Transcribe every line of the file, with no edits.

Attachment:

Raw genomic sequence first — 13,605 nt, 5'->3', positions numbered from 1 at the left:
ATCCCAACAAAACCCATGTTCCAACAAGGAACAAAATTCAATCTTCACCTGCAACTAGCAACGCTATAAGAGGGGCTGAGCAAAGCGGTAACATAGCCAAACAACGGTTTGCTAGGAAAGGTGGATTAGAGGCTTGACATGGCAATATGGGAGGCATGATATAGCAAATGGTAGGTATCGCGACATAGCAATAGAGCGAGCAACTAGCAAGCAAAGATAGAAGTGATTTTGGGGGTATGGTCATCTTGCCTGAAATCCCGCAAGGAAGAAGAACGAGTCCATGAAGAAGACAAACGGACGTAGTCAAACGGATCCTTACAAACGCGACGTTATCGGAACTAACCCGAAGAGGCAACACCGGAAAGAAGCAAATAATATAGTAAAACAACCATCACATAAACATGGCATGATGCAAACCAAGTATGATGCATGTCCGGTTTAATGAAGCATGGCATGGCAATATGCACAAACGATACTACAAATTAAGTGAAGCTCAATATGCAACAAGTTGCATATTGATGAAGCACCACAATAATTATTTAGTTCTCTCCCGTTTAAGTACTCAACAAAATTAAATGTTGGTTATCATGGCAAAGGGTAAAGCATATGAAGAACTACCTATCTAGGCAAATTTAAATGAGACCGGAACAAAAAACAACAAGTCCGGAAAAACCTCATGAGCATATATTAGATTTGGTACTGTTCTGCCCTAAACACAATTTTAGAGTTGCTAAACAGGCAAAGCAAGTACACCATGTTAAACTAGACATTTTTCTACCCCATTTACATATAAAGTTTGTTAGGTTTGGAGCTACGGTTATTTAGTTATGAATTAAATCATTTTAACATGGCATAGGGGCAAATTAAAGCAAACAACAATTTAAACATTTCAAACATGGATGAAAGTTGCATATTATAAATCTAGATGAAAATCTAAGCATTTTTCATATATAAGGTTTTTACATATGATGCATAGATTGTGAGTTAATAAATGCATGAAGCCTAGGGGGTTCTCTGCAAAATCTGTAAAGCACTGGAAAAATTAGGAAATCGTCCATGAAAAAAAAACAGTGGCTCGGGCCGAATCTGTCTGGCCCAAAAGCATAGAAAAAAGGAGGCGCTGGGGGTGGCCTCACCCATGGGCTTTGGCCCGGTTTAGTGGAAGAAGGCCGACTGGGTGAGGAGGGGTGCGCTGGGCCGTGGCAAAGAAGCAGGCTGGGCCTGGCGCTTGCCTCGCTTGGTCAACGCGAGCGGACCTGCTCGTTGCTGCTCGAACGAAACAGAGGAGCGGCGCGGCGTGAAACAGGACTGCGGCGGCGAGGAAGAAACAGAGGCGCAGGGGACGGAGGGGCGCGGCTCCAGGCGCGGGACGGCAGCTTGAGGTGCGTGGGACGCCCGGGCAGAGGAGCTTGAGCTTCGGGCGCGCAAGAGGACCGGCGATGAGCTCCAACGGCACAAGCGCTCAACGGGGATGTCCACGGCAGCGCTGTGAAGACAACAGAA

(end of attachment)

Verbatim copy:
Raw genomic sequence first — 13,605 nt, 5'->3', positions numbered from 1 at the left:
ATCCCAACAAAACCCATGTTCCAACAAGGAACAAAATTCAATCTTCACCTGCAACTAGCAACGCTATAAGAGGGGCTGAGCAAAGCGGTAACATAGCCAAACAACGGTTTGCTAGGAAAGGTGGATTAGAGGCTTGACATGGCAATATGGGAGGCATGATATAGCAAATGGTAGGTATCGCGACATAGCAATAGAGCGAGCAACTAGCAAGCAAAGATAGAAGTGATTTTGGGGGTATGGTCATCTTGCCTGAAATCCCGCAAGGAAGAAGAACGAGTCCATGAAGAAGACAAACGGACGTAGTCAAACGGATCCTTACAAACGCGACGTTATCGGAACTAACCCGAAGAGGCAACACCGGAAAGAAGCAAATAATATAGTAAAACAACCATCACATAAACATGGCATGATGCAAACCAAGTATGATGCATGTCCGGTTTAATGAAGCATGGCATGGCAATATGCACAAACGATACTACAAATTAAGTGAAGCTCAATATGCAACAAGTTGCATATTGATGAAGCACCACAATAATTATTTAGTTCTCTCCCGTTTAAGTACTCAACAAAATTAAATGTTGGTTATCATGGCAAAGGGTAAAGCATATGAAGAACTACCTATCTAGGCAAATTTAAATGAGACCGGAACAAAAAACAACAAGTCCGGAAAAACCTCATGAGCATATATTAGATTTGGTACTGTTCTGCCCTAAACACAATTTTAGAGTTGCTAAACAGGCAAAGCAAGTACACCATGTTAAACTAGACATTTTTCTACCCCATTTACATATAAAGTTTGTTAGGTTTGGAGCTACGGTTATTTAGTTATGAATTAAATCATTTTAACATGGCATAGGGGCAAATTAAAGCAAACAACAATTTAAACATTTCAAACATGGATGAAAGTTGCATATTATAAATCTAGATGAAAATCTAAGCATTTTTCATATATAAGGTTTTTACATATGATGCATAGATTGTGAGTTAATAAATGCATGAAGCCTAGGGGGTTCTCTGCAAAATCTGTAAAGCACTGGAAAAATTAGGAAATCGTCCATGAAAAAAAAACAGTGGCTCGGGCCGAATCTGTCTGGCCCAAAAGCATAGAAAAAAGGAGGCGCTGGGGGTGGCCTCACCCATGGGCTTTGGCCCGGTTTAGTGGAAGAAGGCCGACTGGGTGAGGAGGGGTGCGCTGGGCCGTGGCAAAGAAGCAGGCTGGGCCTGGCGCTTGCCTCGCTTGGTCAACGCGAGCGGACCTGCTCGTTGCTGCTCGAACGAAACAGAGGAGCGGCGCGGCGTGAAACAGGACTGCGGCGGCGAGGAAGAAACAGAGGCGCAGGGGACGGAGGGGCGCGGCTCCAGGCGCGGGACGGCAGCTTGAGGTGCGTGGGACGCCCGGGCAGAGGAGCTTGAGCTTCGGGCGCGCAAGAGGACCGGCGATGAGCTCCAACGGCACAAGCGCTCAACGGGGATGTCCACGGCAGCGCTGTGAAGACAACAGAA